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  • Appropriate Dispute Resolution (ADR) In Ireland
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Appropriate Dispute Resolution (ADR) In Ireland

A Handbook for Family Lawyers and their Clients


An authoritative and practical guide to family mediation and collaborative law

Paperback i

Book printed softcover

Appropriate Dispute Resolution (ADR) in Irish family law is a huge growth area which is being promoted both by government, at a policy level and by statute, and also by knowledgeable clients. The economic climate has facilitated a shift toward cost saving and non-court resolution options such as collaborative practice and mediation. The draft Mediation Bill 2012 provides that solicitors and barristers have a duty to provide information and advice on mediation.

Appropriate Dispute Resolution in Ireland is the first title on this topic devoted to the requirements of the Irish market and will assist family lawyers to embrace ADR as an integral part of their practice and educate family law clients on the workings and advantages of ADR.

Postage and packaging free within mainland UK, non-mainland UK and overseas p&p will be charged at cost. Euro price set at 82.00 + 11.00 P&P (estimated on the exchange rate as of 09/06/2015) and is subject to change.
  • Development of Family Law in Ireland since the introduction of Judicial Separation and Divorce
  • The Adversarial Nature of the Family Court System
  • Lack of Resources Within Current System
  • Mediation
  • Collaborative Practice
  • Neutral Experts in Family ADR
  • Finality Within Reason
  • Appendices:
    • Frequently Asked Questions About Mediation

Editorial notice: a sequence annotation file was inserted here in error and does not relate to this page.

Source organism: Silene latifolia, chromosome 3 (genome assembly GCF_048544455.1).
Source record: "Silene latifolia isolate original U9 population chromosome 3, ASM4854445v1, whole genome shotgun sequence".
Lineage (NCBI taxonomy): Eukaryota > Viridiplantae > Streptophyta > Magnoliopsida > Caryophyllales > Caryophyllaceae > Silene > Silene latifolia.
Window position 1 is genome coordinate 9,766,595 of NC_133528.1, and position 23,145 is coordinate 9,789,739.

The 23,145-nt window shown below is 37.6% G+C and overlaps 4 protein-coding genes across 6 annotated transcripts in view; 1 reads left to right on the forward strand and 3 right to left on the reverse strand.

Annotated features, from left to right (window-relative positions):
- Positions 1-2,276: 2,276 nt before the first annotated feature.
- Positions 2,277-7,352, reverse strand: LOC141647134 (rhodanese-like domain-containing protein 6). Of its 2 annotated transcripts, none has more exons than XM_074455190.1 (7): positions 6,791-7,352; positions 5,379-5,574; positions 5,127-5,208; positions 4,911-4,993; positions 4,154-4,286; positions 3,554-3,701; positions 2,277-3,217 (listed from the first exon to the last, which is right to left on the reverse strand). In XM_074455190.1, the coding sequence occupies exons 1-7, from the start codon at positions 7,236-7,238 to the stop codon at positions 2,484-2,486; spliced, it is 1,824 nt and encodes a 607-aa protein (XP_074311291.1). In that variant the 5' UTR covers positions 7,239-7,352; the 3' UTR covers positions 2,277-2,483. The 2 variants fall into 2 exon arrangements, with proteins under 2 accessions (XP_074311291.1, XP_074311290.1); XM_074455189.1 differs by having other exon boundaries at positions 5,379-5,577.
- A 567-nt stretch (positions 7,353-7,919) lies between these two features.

• Frequently Asked Questions About Collaborative Practice
    • Agreement to Mediate
    • Mediation Information Form
    • Open Financial Statement
    • Memorandum of Understanding
    • The Mediators’ Institute of Ireland MII Code of Ethics and Draft Mediation and Conciliation Bill 2010
    • Draft General Scheme of Mediation Bill 2012
    • Participation Agreement
    • Retainer Agreement
    • Affidavit of Means
    • Expectation of Conduct Sheet
    • Directive 2008/52/EC of the European Parliament and of the Council of 21 May 2008 on certain aspects of mediation in civil and commercial matters
    • Cross-Border Mediation (EU Directive) Regulations 2011, SI 2011/1133
    • Resources/Support Services
    • Law Reform Commission Summary of Recommendations
    • HSE Standard Form for Reporting Child Protection and/or Welfare Concerns
    • Biographies of Contributors
    • Bibliography and recommended further reading
Click here to read the full content listing
"absorbing book by Josepha Madigan, with its clear and practical approach ... the publication of this book is therefore timely, it being, apparently, the first title on this topic devoted to requirements of Irish professionals, as well as their clients who can also benefit from the practical guidance provided on ADR.  Certainly, the author explores the pitfalls of ADR as well as its advantages ...  the book will emerge as ‘a reference tool for the judiciary, lawyers, mediators, collaborative practitioners, counsellors psychologists, psychiatrists, therapists, GPs and all those who are at the coalface of relationship breakdown .. this book should rank as a must-read work of reference and an invaluable acquisition for any professional involved in this complex and sensitive area."